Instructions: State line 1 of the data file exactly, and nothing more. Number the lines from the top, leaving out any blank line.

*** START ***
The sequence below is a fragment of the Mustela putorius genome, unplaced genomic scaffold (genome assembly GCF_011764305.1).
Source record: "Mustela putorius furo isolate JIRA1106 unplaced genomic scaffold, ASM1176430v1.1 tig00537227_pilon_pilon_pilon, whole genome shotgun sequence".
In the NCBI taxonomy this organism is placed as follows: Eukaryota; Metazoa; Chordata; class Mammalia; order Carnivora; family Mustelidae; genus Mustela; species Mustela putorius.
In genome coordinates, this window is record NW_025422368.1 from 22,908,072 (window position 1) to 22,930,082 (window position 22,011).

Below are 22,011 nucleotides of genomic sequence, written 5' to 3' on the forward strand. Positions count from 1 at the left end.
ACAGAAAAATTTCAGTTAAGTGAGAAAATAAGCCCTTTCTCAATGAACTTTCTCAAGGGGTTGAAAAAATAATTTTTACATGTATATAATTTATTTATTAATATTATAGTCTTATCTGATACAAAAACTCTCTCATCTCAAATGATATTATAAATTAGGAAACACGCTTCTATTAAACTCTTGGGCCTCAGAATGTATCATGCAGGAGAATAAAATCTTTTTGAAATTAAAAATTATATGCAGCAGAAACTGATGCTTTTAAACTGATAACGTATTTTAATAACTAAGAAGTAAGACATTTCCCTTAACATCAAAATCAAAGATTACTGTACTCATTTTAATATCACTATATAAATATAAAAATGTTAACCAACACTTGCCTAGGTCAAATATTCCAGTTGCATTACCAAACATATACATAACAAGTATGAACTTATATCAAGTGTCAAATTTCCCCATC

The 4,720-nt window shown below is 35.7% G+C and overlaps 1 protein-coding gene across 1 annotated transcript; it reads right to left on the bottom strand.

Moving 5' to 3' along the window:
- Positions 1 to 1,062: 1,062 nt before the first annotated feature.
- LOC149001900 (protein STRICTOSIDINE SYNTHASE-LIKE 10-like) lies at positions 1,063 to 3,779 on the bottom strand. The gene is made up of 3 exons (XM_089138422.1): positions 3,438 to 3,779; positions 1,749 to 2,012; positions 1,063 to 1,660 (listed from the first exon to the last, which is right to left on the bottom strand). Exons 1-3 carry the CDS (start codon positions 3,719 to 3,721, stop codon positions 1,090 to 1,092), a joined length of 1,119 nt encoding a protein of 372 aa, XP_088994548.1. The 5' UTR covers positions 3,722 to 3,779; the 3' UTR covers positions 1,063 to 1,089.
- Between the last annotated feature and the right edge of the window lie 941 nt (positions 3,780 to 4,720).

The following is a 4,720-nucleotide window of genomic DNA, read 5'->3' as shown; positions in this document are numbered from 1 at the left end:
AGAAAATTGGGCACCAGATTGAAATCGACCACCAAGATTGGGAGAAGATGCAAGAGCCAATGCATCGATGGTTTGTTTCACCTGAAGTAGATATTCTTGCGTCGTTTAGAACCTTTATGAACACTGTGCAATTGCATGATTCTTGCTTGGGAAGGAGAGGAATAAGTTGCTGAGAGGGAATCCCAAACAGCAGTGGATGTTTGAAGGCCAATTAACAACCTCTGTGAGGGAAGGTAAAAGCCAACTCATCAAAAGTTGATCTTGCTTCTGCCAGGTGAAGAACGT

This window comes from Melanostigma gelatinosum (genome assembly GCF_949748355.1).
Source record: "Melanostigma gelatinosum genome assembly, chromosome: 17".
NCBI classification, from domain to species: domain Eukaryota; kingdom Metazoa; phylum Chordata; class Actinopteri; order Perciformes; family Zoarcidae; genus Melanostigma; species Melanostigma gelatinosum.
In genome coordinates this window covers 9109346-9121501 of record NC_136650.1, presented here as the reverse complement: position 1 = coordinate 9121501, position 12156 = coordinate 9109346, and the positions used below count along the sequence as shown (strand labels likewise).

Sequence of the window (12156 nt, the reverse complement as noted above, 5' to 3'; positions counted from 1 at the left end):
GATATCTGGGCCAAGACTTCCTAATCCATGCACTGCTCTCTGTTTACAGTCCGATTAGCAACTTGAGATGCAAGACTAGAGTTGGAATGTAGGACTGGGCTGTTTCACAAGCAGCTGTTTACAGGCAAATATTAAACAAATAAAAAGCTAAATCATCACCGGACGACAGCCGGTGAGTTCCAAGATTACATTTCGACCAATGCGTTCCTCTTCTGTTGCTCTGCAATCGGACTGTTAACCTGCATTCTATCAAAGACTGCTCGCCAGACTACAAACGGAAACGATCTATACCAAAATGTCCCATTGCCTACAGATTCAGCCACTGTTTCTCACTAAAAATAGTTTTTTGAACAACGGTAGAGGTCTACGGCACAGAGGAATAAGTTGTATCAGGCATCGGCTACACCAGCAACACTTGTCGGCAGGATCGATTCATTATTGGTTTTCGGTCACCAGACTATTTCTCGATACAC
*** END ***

The sequence below is a fragment of the Mustela putorius genome, unplaced genomic scaffold (genome assembly GCF_011764305.1).